The scenario unfolds like this: you acquired a seven-week-old puppy two weeks ago. You took it to your veterinarian for its first set of vaccinations a week ago, and now she is not acting right. Last night, she was less active and you thought maybe she just over-played. Then she skipped breakfast this morning, and now, this evening, she vomited and had a bout of foul-smelling diarrhea. You see your veterinarian, who says your puppy may have parvo. A test on her feces confirms your worst fear!
Parvo came onto the scene in 1978, having mutated from a feline virus. The main source of the virus is from the feces of infected dogs. The virus begins to be shed in the feces just before clinical signs develop and shedding continues for about 10 days. Susceptible dogs become infected by ingesting the virus. After ingestion, the virus is carried to the intestine, where it invades the intestinal wall and causes inflammation.
Unlike most other viruses, Canine Parvovirus, or CPV, is stable in the environment and is resistant to the effects of heat, detergents, alcohol and many disinfectants. A 1:30 ratio of bleach and water solution will destroy the virus. Due to its environmental stability, the virus is easily transmitted via the hair or feet of infected dogs, or on shoes, clothes and other objects contaminated by infected feces. Direct contact between dogs is not required to spread the virus. Dogs that become infected with the virus and show clinical signs will usually become ill within six to 10 days after exposure.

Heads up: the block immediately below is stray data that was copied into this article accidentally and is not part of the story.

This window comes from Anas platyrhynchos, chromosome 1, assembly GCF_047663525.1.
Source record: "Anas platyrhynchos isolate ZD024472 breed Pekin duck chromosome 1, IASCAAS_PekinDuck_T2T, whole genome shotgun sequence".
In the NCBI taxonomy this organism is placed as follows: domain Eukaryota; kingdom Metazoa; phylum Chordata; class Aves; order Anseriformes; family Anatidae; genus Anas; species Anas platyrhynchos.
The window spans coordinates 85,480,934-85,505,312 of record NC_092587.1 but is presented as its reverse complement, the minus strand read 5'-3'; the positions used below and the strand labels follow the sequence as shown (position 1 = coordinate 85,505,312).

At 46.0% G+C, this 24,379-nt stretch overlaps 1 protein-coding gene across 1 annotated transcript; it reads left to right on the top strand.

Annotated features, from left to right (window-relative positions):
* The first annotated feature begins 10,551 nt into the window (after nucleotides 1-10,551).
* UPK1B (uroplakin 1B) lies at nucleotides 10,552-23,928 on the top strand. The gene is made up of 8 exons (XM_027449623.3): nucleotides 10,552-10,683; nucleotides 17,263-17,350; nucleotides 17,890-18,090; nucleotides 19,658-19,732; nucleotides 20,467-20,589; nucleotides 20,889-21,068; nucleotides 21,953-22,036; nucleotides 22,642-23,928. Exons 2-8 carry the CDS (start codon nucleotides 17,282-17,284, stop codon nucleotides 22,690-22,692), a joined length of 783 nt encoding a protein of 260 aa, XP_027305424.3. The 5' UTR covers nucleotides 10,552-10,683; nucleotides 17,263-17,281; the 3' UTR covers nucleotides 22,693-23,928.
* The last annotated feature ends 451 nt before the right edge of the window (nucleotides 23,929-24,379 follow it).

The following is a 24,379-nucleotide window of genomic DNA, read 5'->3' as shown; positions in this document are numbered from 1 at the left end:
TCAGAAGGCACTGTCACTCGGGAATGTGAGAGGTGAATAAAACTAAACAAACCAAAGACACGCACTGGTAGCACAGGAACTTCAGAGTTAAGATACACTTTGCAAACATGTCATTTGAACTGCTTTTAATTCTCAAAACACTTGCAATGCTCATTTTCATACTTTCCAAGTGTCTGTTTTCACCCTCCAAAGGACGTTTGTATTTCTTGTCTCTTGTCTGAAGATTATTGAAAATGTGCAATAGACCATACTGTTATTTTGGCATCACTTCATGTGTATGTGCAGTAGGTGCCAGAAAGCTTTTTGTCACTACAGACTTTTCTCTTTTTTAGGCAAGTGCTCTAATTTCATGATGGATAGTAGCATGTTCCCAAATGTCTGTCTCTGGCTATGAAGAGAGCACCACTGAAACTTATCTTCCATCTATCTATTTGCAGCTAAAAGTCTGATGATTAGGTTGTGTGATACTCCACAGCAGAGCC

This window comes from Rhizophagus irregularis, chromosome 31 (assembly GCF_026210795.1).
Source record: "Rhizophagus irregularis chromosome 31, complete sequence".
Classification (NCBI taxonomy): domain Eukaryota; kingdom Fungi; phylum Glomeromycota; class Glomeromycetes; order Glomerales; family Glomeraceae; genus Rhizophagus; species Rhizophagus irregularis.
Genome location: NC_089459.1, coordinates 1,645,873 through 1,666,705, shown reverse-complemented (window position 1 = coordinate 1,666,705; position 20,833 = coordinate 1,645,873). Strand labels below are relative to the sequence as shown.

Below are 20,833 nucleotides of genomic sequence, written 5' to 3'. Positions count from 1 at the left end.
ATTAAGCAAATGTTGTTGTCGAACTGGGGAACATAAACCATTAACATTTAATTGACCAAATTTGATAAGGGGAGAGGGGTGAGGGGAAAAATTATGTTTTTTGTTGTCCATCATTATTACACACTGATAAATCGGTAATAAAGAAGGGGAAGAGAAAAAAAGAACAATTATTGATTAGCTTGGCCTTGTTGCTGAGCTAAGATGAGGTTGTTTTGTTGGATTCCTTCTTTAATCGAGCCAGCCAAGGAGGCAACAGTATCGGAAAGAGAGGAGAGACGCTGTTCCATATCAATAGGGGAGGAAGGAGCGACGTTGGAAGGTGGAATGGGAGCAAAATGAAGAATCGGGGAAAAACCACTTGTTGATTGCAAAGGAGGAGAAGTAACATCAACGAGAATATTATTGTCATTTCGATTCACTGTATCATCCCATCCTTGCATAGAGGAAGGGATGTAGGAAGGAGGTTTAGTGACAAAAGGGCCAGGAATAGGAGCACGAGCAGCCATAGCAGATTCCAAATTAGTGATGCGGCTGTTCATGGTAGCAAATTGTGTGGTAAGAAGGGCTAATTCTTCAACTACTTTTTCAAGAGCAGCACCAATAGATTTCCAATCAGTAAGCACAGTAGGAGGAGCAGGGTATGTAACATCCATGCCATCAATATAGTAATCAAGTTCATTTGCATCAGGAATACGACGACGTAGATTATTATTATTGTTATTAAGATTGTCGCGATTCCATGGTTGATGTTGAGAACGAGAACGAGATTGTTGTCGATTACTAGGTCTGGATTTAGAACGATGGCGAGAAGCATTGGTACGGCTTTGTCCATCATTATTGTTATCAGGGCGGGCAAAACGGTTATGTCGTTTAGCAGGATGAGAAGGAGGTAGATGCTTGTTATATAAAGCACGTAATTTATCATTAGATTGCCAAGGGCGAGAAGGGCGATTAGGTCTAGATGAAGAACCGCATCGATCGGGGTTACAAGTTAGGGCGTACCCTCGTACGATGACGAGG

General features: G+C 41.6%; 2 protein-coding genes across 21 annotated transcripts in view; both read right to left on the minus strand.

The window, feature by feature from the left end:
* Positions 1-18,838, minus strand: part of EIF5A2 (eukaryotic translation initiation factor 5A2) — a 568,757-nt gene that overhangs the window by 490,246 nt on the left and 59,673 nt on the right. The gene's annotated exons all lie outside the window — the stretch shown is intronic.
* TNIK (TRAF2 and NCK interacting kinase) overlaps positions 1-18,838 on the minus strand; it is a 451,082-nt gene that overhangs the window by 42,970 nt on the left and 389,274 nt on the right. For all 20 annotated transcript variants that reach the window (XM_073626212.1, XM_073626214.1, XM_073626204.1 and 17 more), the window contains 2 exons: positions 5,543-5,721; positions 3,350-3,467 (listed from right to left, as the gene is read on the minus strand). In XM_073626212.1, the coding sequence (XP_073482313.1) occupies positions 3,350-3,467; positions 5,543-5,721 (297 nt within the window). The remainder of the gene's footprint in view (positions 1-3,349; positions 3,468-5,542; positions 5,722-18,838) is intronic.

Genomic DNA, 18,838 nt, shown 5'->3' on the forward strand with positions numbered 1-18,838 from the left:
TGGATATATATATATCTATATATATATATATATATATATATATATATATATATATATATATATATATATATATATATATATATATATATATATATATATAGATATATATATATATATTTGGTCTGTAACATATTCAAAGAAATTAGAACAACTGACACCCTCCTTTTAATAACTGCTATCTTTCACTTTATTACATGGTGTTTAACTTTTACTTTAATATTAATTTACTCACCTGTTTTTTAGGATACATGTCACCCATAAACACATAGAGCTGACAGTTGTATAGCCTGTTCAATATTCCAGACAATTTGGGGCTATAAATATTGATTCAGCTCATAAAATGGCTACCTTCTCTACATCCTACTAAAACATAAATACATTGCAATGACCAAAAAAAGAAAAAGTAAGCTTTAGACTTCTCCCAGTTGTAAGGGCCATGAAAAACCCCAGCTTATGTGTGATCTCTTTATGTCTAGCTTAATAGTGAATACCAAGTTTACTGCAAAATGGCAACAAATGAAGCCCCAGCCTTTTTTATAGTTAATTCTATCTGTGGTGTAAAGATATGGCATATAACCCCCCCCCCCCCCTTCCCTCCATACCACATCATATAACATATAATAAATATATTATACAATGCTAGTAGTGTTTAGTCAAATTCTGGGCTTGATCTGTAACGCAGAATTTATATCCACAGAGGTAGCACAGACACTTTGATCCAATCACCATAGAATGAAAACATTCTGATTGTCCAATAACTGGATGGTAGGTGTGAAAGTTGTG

The main symptoms are vomiting and foul-smelling, bloody diarrhea. Dehydration and secondary infections are the result of the disease, and it is most severe in puppies less than six months of age who are un-vaccinated or haven't completed the vaccine series.
The first step in treatment is to correct dehydration and electrolyte imbalances. This requires the administration of intravenous fluids containing electrolytes. In severe cases, plasma transfusions may be given. Antibiotics and anti-inflammatory drugs are given to prevent or control infection. Drugs are also used to inhibit the diarrhea and vomiting that perpetuate the problem. On occasion, home treatment can be successful.
Can parvo be prevented?
The best method of protecting your dog against CPV infection is proper vaccination. Puppies receive a parvovirus vaccination as part of their multiple-agent vaccine series. It is recommended to be given at eight, 12 and 16 weeks of age. In some high-risk situations, veterinarians will give the vaccine at two-week intervals, with an additional booster administered at 20 weeks of age. After the initial series of vaccinations, boosters will be required on a regular basis. If an approved three-year parvovirus vaccine was used, the next booster vaccine will be routinely administered in three years. Dogs in high-exposure situations — such as kennels, dog shows, field trials, etc. — may be better protected with a booster every year.
As the mainstay of my life's work is to educate about preventative health care, it is extremely frustrating to me when a dog gets parvo due to a pet owner's lack of education, or, more commonly, apathy, in getting their puppy fully vaccinated. I routinely tell new puppy owners not to allow their puppy access to other un-vaccinated dogs or their fecal matter until three sets of vaccines are given at approximately eight, 12, and 16 weeks of age. It is also good to wait until one week after that last set of vaccines.
Parvo is a common disease in the Four Corners area with many un-vaccinated dogs roaming the vast Bureau of Land Management and reservation wide-open geography. I cannot over emphasize the importance of a timely vaccination schedule to prevent your puppy from getting parvo, as well as keeping your adult dog's vaccinations current.